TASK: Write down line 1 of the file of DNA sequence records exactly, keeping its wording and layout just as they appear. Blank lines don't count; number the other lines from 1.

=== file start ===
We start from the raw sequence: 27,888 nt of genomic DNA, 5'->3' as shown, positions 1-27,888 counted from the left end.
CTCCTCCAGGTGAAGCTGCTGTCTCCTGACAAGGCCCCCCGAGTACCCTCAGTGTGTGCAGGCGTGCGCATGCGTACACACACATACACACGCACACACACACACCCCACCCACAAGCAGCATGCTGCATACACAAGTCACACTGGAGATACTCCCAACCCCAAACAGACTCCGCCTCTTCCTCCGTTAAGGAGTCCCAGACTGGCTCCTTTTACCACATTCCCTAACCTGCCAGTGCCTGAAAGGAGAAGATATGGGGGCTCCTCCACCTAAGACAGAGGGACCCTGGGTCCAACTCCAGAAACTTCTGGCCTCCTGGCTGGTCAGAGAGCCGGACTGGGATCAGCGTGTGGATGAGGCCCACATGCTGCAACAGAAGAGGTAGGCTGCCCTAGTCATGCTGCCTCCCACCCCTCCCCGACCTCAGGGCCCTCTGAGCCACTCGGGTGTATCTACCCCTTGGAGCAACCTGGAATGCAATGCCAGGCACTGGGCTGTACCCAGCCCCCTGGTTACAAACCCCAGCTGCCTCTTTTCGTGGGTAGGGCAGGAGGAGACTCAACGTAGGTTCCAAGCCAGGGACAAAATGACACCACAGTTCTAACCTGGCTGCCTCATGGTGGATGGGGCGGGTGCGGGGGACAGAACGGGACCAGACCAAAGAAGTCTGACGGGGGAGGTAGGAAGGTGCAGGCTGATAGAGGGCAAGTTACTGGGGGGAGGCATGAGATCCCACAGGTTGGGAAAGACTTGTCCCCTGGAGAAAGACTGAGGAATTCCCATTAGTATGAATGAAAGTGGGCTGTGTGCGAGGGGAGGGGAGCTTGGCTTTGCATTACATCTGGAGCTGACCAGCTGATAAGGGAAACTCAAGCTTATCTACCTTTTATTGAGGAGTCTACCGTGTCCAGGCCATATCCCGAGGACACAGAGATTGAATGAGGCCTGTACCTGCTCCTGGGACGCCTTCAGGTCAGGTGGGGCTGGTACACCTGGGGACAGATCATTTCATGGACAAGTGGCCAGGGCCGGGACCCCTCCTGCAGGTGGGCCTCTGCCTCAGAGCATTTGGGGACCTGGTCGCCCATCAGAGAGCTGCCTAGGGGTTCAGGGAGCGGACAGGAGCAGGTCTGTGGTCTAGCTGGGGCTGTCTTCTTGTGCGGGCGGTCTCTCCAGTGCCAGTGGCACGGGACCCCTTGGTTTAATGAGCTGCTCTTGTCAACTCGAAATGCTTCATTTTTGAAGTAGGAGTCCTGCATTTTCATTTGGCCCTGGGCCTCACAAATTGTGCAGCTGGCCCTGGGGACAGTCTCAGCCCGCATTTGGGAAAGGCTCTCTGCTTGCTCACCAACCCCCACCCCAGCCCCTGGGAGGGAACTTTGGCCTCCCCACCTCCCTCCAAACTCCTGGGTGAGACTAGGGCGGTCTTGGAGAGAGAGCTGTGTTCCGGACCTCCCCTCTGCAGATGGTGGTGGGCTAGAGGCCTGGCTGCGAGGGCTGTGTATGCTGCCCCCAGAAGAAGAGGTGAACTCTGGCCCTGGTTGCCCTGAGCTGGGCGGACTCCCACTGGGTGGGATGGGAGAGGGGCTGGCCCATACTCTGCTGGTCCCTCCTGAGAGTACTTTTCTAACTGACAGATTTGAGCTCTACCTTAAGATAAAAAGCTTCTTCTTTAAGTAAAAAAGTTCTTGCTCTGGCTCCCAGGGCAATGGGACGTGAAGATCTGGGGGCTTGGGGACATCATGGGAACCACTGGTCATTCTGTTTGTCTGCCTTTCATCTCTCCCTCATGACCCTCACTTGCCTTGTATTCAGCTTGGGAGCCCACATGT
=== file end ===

We start from the raw sequence: 27,888 nt of genomic DNA, 5'->3' as shown, positions 1-27,888 counted from the left end.